Changing the meaning of recruitment…
I have worked in recruitment for the last 10 years, and as silly as this might sound, I still don’t see myself as a recruiter. I have thought long and hard as to why this might be, this isn’t imposter syndrome, and it isn’t because I’m in denial. I think it’s because, perhaps like many people, my perception of a recruiter has always (rightly or wrongly) been a slightly pushy sales person with that underlying feeling of ‘you only care about a fee, and not my career growth’, and the care of the individual not necessarily being at the forefront of the goal. In truth, I have never actually aspired to be a recruiter (eek, plot twist).
Just to be clear, I know there are so many recruitment businesses whose teams are far from this perception, so I’m not talking about all recruiters here and definitely don’t want to tarnish other agencies with these negative connotations. I am sure times and culture have changed for many other recruitment agencies. I’m talking about the ones’ that have phones sellotaped to their hands and answer calls pretending to be interested in you but they really have ££ signs in their eyes, are twizzling their pen triumphantly, and lazing back into their chair because they’ve got through the gatekeeper. I might be wrong, but I think many people who don’t work in recruitment might have this perception too.
I’ve seen the disinterest in the face of the person I’m meeting for the first time, or eyes glaze as soon as they hear the words ‘recruitment agency’ […]
Over the years I have found myself rephrasing what I do to be more palatable to the receiver…I’ve seen the disinterest in the face of the person I’m meeting for the first time, or eyes glaze as soon as they hear the words ‘recruitment agency’, even when I have tried to reword it to ‘I work for an agency that represents freelancers in media’ I often get the response ‘so you’re a recruitment company’, to which I always reply with a slight defeatist ‘yes’.
Don’t get me wrong, I am very proud of what I do. But, knowing that many people have a slightly negative perception of recruiters, I have scurried, ducked and weaved around this word, desperate to not let the word leave my mouth, or even tried to mould it to feel more resonance with it.
The fact is, The Crewing Company is a Recruitment Agency, and I am the Managing Director of this agency, so in essence I am a recruiter. However, I genuinely feel we are so much more than this. The team around me is full of kind, nurturing, enthusiastic, caring and collaborative people whose aims are to create strong relationships with freelancers and clients and genuinely try and understand them as people to help create strong, lasting relationships, and help career growth.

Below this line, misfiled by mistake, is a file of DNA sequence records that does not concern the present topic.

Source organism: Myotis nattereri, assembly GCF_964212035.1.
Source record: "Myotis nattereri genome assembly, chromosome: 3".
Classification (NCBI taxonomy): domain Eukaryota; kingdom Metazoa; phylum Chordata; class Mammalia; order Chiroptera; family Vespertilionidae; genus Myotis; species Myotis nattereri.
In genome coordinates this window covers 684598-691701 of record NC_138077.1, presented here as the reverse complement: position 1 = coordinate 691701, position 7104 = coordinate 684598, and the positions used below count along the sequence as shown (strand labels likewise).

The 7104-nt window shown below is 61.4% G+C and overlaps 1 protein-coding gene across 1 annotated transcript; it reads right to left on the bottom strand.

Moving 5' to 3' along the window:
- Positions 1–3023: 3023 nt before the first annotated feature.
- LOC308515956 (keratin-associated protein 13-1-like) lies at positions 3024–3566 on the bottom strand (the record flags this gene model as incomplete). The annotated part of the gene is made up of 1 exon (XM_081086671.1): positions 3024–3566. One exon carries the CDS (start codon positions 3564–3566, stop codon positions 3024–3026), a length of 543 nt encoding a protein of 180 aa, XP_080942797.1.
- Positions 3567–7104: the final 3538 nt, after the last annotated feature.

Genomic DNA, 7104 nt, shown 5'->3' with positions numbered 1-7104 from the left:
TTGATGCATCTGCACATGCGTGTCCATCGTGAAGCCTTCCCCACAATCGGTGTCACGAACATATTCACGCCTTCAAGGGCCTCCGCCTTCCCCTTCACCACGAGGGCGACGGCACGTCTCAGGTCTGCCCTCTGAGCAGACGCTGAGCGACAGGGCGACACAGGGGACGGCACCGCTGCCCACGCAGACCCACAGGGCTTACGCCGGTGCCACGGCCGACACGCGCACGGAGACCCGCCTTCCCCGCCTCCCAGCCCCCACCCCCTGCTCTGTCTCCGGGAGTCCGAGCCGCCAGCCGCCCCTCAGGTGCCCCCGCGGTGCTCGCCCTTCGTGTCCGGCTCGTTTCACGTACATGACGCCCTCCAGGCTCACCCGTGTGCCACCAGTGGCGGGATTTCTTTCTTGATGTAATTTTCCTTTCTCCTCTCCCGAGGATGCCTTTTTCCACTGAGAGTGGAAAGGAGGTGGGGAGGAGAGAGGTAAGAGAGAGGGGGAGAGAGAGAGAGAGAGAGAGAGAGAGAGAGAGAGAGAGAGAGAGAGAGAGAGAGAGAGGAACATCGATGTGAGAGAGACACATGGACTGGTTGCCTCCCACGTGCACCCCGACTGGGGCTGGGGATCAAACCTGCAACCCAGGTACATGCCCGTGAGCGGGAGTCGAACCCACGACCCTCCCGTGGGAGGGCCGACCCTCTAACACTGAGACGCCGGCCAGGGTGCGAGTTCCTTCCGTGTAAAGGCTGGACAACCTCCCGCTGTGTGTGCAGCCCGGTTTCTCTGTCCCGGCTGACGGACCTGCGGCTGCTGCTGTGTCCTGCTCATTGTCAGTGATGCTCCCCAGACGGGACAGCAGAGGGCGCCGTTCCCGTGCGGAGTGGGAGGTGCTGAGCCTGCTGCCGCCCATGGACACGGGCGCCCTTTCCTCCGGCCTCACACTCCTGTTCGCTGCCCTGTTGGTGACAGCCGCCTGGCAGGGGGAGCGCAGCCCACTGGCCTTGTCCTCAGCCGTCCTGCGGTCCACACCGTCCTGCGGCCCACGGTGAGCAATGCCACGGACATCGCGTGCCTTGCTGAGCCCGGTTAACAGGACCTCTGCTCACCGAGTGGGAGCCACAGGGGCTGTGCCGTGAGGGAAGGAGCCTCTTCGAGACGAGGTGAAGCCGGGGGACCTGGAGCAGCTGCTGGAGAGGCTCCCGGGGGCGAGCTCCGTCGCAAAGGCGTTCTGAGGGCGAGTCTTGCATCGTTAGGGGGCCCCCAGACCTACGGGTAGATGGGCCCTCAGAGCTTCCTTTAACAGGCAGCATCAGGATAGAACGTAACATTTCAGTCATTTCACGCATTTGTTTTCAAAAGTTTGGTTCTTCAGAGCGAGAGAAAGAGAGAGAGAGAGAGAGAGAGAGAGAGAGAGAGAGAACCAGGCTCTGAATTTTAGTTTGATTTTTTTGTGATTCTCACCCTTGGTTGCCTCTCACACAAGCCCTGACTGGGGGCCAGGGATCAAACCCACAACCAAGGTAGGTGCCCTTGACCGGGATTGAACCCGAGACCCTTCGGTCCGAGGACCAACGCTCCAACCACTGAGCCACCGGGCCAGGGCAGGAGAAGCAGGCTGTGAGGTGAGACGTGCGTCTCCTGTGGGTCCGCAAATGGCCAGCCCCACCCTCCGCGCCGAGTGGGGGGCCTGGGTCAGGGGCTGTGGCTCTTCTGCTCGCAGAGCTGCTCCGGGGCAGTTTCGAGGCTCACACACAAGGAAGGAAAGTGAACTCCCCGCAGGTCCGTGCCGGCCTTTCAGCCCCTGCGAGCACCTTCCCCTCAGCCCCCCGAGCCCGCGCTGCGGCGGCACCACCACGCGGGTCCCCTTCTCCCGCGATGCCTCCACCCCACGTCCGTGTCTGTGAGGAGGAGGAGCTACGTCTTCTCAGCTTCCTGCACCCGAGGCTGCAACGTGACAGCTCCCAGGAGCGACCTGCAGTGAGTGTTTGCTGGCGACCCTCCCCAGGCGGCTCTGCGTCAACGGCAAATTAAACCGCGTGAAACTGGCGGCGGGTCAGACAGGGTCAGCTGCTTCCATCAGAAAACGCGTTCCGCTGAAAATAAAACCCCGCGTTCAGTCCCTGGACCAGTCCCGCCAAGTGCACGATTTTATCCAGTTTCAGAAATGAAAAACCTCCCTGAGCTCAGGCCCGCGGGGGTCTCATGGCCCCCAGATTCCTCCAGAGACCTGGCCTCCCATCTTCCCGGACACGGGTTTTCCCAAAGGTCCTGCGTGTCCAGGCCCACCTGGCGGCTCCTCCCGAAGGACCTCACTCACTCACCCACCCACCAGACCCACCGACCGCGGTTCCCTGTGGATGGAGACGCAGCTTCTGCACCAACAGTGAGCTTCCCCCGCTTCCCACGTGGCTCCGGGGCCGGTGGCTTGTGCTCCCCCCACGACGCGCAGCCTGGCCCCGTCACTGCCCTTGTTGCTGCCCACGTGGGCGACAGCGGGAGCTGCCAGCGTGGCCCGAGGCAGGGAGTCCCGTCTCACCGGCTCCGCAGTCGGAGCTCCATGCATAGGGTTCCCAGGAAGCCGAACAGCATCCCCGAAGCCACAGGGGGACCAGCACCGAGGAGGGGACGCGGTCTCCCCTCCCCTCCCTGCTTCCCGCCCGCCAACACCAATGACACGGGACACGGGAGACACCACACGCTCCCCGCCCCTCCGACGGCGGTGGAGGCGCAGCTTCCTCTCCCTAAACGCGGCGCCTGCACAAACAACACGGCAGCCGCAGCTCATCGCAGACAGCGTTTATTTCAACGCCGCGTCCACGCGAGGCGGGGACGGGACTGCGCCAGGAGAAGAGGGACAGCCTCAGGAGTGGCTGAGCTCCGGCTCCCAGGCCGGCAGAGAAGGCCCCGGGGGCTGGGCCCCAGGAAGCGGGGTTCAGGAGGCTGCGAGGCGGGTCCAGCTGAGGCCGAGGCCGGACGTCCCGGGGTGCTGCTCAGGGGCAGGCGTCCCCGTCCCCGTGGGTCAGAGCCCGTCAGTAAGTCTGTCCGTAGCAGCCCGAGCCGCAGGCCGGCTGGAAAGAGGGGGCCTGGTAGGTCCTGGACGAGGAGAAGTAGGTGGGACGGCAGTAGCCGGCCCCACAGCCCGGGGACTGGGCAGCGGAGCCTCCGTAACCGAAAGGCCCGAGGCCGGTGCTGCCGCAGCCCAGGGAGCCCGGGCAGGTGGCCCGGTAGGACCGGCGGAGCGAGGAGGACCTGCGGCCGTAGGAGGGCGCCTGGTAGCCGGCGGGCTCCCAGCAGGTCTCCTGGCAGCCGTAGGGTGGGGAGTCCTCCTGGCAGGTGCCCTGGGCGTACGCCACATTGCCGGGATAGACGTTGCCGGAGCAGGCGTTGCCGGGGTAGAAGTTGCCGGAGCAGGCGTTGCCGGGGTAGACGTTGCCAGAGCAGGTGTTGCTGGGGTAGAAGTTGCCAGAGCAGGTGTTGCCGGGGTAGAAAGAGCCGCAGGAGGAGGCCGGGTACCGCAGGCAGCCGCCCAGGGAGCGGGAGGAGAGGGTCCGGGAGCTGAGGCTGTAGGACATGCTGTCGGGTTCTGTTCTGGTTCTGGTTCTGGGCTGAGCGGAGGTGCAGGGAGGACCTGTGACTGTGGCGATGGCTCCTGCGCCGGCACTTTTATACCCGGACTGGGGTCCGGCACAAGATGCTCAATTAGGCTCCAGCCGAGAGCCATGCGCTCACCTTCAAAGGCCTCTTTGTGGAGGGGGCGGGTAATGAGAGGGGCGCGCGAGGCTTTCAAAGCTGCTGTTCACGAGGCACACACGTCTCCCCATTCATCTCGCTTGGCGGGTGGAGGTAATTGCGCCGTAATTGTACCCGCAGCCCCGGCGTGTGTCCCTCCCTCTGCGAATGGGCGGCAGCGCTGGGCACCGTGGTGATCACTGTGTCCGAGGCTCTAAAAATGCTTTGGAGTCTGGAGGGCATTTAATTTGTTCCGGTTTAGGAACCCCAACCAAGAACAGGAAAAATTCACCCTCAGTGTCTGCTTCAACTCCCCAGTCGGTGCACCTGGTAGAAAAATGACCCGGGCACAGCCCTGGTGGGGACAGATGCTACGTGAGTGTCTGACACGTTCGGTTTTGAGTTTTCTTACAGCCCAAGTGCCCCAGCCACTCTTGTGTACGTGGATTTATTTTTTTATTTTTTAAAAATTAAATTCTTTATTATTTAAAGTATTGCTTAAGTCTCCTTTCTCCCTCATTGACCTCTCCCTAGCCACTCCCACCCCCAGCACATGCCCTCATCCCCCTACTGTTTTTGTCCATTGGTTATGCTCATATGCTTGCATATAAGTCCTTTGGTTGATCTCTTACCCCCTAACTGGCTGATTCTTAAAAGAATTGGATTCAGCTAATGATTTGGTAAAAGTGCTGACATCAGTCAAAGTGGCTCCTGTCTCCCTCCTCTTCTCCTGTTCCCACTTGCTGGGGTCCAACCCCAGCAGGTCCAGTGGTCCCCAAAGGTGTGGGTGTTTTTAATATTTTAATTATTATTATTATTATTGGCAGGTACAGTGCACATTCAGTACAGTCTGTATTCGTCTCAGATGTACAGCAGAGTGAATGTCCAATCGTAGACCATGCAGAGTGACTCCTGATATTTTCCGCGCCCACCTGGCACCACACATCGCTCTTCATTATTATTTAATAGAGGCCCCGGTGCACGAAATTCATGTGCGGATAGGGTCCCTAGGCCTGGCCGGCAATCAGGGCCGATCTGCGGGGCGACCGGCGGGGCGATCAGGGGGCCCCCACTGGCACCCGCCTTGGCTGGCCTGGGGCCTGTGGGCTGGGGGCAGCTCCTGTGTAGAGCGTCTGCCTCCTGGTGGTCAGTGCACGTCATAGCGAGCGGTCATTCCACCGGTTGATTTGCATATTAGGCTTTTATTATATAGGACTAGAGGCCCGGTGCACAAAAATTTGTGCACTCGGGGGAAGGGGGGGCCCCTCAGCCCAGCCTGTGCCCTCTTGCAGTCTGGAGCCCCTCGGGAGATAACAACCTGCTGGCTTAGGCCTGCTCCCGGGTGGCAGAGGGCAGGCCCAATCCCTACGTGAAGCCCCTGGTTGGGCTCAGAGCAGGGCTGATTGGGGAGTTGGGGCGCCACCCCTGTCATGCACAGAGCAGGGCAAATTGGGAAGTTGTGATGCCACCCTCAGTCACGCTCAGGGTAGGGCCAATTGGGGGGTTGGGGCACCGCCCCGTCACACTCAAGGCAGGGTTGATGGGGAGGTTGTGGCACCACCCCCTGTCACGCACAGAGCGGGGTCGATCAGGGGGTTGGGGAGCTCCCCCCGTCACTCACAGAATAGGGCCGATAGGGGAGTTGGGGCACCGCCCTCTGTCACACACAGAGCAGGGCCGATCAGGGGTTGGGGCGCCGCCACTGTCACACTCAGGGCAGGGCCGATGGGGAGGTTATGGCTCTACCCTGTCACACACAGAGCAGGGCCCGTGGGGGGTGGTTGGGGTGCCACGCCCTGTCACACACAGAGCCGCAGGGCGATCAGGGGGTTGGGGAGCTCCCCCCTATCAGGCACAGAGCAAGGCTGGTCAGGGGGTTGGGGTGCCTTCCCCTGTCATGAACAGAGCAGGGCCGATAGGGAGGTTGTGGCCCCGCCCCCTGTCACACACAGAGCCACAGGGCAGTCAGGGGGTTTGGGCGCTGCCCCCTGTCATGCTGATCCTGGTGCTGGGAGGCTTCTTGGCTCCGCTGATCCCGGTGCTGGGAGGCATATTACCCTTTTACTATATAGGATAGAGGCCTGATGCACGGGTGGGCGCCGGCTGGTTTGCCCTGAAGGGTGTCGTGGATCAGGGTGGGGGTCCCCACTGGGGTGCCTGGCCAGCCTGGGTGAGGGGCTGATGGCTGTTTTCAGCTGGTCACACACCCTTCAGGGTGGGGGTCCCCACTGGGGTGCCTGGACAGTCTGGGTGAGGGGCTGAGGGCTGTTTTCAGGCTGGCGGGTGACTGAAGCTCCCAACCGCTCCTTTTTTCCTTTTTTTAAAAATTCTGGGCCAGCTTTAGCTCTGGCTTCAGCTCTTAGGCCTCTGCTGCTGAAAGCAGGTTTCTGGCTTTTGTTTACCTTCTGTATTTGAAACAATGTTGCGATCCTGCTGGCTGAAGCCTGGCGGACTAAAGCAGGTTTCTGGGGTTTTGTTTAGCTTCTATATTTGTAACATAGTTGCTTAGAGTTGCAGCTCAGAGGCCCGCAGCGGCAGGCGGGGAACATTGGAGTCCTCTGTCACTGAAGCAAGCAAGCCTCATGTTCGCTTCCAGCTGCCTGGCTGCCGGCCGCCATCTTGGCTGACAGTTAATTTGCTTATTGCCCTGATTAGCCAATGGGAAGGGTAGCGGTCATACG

The team around me is full of kind, nurturing, enthusiastic, caring and collaborative people whose aims are to create strong relationships with freelancers and clients and genuinely try and understand them as people to help create strong, lasting relationships, and help career growth.
Ironically, I’m aware this might sound like a sales pitch. I promise you it’s not, it’s me being my usual soppy self. We are genuine people who genuinely like helping people.
As a recruitment agency, I have also realised in the last couple of years that we have a sense of responsibility that well exceeds expectations of what a recruiter should do. It’s actually even come as a surprise to me, but a pleasant one at that. One that helps me feel even prouder of who we could be and what we could represent as an agency. Since the pandemic, so many important and critical issues have risen to the surface, and we have found ourselves having countless conversations, and feeling evermore passionate and responsible in helping to create change in our industry.
We are not aiming for perfection, we are aiming for evolvement, and with that comes discomfort and beauty. Working within the realms of media, we see an ever changing landscape that we often have to adjust to, and prepare for. Important issues such as equality, inclusion and diversity, neuro-diversity and skills gaps have, quite rightly, come even more to the surface in recent years, and we know we have the means to drive these issues forward. As an agency, we have numerous contacts, and see the industry from every angle – clients, freelancers, educational organisations, advisors and industry bodies. We can be, and often are, the line of communication that weaves through them all, and we have realised over the last couple of years that we can use these wonderful connections to push conversations forward, share thoughts and insights, and support and guide the industry in a positive way.
As an agency, we are passionate about making sure the media industry is an inclusive one. We want it to be a place that everyone loves working in, and look to the future to help make it a positive and nurturing place to be. Through our Rising Talent initiative, and our quarterly TCC Talks, we hope to help to push important conversations forward and raise more awareness of how others could help nurture new talent, close the skills gap to ensure our industry stays thriving, and that anyone and everyone feels welcome.
We don’t see it as a quick fix, it is a long-term commitment to ensure change continues to happen.
We don’t see it as a quick fix, it is a long-term commitment to ensure change continues to happen. Whilst our job is always to get freelancers work, and help clients create great content, our team will be making sure they continue to drive important conversations, support new talent, growing talent, and come up with ideas and initiatives to help support our amazing industry.
So, whilst some people may always see us as recruiters, hopefully this word starts to be more associated with care and support, that holds real people and real issues as high on their priority list.